• Round-trip economy-class transportation to the field research site from the Fellow’s primary residence. Fellows must comply with the Fly America Act.
  • A research allowance of up to $3,000, pro-rated monthly.
  • A stipend of $1,500 per month for up to 12 months.
  • Accident and sickness insurance
  • Attendance at a required “mid-year” Grassroots Development Conference to discuss each Fellow’s progress with members of the IAF’s academic review committee and meet with IAF and IIE staff.

For more information please visit:

http://www.iie.org/en/Programs/IAF-Grassroots-Development-Fellowship-Program


Graduate Programs Assessed

The National Research Council (NRC) of the National Academies has released a comparison of more than 5,000 doctoral programs at 212 universities across the nation, including Michigan Tech.

The assessment–seven years in the making–rated 12 PhD programs at Michigan Tech, giving highest marks to two in SFRES: forest molecular genetics and biotechnology, and forest science.

Other noteworthy Tech programs included chemical engineering, chemistry, environmental engineering, mathematical sciences, materials science and engineering and mechanical engineering-engineering mechanics.

“The NRC used a complex and very sophisticated statistical analysis procedure to attempt to objectively compare similar PhD programs,” said David Reed, vice president for research. “I’m very pleased that our programs in forestry–and in some of the engineering and science specialties–came out so well. It speaks very highly of the faculty and students involved.”

Although the results of the NRC study were described as “rankings,” graduate programs at different universities weren’t actually ranked or compared directly one to another. Rather, using a complicated statistical analysis of 21 variables and two sets of data, the programs were assigned “ranges.”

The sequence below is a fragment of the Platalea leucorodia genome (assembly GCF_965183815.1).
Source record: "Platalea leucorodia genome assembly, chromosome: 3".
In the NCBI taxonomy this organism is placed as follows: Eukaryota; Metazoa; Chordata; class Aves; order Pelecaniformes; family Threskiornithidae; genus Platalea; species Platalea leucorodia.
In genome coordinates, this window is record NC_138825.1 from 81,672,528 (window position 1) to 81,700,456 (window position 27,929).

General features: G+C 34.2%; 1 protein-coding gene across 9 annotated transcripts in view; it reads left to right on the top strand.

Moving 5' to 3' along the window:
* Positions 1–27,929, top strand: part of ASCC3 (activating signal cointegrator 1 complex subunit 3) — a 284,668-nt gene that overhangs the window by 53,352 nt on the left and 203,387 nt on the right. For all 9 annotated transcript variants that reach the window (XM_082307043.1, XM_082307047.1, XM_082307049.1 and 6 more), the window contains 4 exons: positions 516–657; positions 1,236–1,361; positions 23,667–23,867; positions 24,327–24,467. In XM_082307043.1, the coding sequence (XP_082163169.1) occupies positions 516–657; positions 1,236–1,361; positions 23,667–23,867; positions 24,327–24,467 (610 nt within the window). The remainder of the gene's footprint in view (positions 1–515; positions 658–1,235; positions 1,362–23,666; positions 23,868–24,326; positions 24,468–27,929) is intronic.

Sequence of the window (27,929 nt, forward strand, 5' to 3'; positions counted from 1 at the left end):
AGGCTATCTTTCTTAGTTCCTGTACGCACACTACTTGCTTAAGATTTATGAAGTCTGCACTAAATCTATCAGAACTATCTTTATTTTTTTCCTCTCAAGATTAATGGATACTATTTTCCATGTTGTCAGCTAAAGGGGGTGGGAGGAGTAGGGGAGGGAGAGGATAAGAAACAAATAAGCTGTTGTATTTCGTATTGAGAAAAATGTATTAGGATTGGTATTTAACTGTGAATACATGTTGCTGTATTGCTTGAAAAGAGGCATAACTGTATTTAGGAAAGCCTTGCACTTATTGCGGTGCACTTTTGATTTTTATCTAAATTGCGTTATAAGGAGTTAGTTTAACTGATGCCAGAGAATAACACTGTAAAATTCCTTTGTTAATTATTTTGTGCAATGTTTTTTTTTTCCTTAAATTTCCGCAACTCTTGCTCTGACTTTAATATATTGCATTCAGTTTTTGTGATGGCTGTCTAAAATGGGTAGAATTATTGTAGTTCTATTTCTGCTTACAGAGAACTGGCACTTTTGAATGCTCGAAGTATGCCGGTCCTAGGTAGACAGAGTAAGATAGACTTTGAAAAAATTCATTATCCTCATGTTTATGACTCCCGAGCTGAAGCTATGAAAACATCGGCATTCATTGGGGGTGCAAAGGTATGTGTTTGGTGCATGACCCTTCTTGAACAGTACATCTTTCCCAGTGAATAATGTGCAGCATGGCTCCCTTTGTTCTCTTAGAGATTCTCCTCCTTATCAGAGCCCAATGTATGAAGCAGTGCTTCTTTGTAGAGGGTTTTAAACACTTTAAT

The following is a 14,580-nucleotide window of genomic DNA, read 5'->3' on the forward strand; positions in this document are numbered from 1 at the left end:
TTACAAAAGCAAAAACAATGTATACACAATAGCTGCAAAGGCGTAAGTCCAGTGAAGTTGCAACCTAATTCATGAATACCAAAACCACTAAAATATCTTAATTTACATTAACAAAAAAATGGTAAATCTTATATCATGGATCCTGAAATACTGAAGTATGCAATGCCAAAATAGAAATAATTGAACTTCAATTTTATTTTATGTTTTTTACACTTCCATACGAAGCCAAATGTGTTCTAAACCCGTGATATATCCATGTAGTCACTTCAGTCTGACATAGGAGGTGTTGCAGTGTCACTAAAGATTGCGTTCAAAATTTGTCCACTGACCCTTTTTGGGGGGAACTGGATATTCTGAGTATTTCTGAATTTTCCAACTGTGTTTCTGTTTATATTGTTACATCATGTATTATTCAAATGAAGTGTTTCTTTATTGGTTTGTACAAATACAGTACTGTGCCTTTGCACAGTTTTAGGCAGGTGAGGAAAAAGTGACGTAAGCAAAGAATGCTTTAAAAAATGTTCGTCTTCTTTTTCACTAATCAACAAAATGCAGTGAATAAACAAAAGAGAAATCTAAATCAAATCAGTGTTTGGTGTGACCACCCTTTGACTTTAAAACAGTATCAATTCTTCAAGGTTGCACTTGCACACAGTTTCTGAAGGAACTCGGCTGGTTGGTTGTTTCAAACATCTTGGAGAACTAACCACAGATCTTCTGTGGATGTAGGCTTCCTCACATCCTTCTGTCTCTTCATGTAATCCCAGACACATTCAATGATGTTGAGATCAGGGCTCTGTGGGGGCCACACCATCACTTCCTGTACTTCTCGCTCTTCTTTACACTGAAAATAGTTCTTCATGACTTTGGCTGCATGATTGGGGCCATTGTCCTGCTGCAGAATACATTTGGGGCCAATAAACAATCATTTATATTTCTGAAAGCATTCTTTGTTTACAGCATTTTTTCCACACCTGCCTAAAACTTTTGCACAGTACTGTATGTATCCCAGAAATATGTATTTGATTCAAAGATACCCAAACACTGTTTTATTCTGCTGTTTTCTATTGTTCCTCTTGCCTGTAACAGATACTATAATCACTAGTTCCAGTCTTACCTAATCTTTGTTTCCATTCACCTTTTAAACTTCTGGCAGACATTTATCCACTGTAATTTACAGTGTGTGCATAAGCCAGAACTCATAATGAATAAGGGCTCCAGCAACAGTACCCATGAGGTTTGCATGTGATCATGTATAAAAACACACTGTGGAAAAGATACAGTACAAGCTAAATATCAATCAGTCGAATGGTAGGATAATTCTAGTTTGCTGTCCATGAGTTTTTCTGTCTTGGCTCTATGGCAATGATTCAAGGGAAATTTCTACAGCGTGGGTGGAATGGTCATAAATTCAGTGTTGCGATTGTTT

Both data sets were based on results of faculty surveys. In one survey, faculty members were asked what factors were most important to the overall quality of a graduate program. In the other, they were asked to rate the quality of a sample of programs in their field.

The results, which took several years to analyze, show the number of programs evaluated in each field and the range in which Tech’s programs fall. In forest science, for example, 34 programs were compared, and Michigan Tech’s were ranked between 2nd of 34 and 23rd of 34.

“The results are not rankings,” said Jacqueline Huntoon, dean of the Graduate School. “The report tells us that there is a 90 percent chance that the ‘true’ ranking of each of our programs falls somewhere within the reported range.”

“The results do have some interesting implications,” Huntoon went on to say. “We found out what is most important to a good reputation–the number of PhDs graduated, the number of publications of the faculty, and the research awards received by faculty. The results clearly show that the reputation of a graduate program depends on its size.”

“That validates the direction in which Michigan Tech has been moving–making a conscious effort to grow its Graduate School programs,” Huntoon added.

She expressed concern that the NRC data is out of date. It was collected in 2006-07 and included data from 2001-02 to 2005-06.

“We aren’t the same university or the same graduate school we were then,” Huntoon noted. “In 2005, we only had 870 graduate students. Now we have 1,241. We have made a major commitment to growing our graduate school.” The new data will be useful as a benchmark to measure future progress at Michigan Tech, she said.

The last NRC graduate program assessment was conducted in 1995. It evaluated only three PhD programs at Michigan Tech: geosciences, mechanical engineering and physics.

by Jennifer Donovan, director of public relations

Published in Tech Today


Parade and Festival: ‘What a Great Day’

The Parade of Nations and the Multicultural Food and Music Festival graced the campus and community Saturday for the 21st time. It was a day on which different people did the same thing–celebrate diversity. The theme of the day: “Many Nations, One Heart.”

Bob Wenc summed up the doings, “It’s like a rainbow. So many different cultures, styles and stories.” He says Tech has about 700 international students from more than 70 countries, from Argentina to Zimbabwe. He worked on the event as a representative of International Programs and Services. He loves the work. “Exiting,” he said. “It makes me feel like I’m doing something for the community and the University. We all want to matter. This is my way.”

The parade wove through Hancock and Houghton like a ribbon. Flags danced. The native attire was gorgeous. The weather was windy with a fall chill in the air; the mood was calm and warm. Amid all the pageantry, the music was a clarion call for getting along.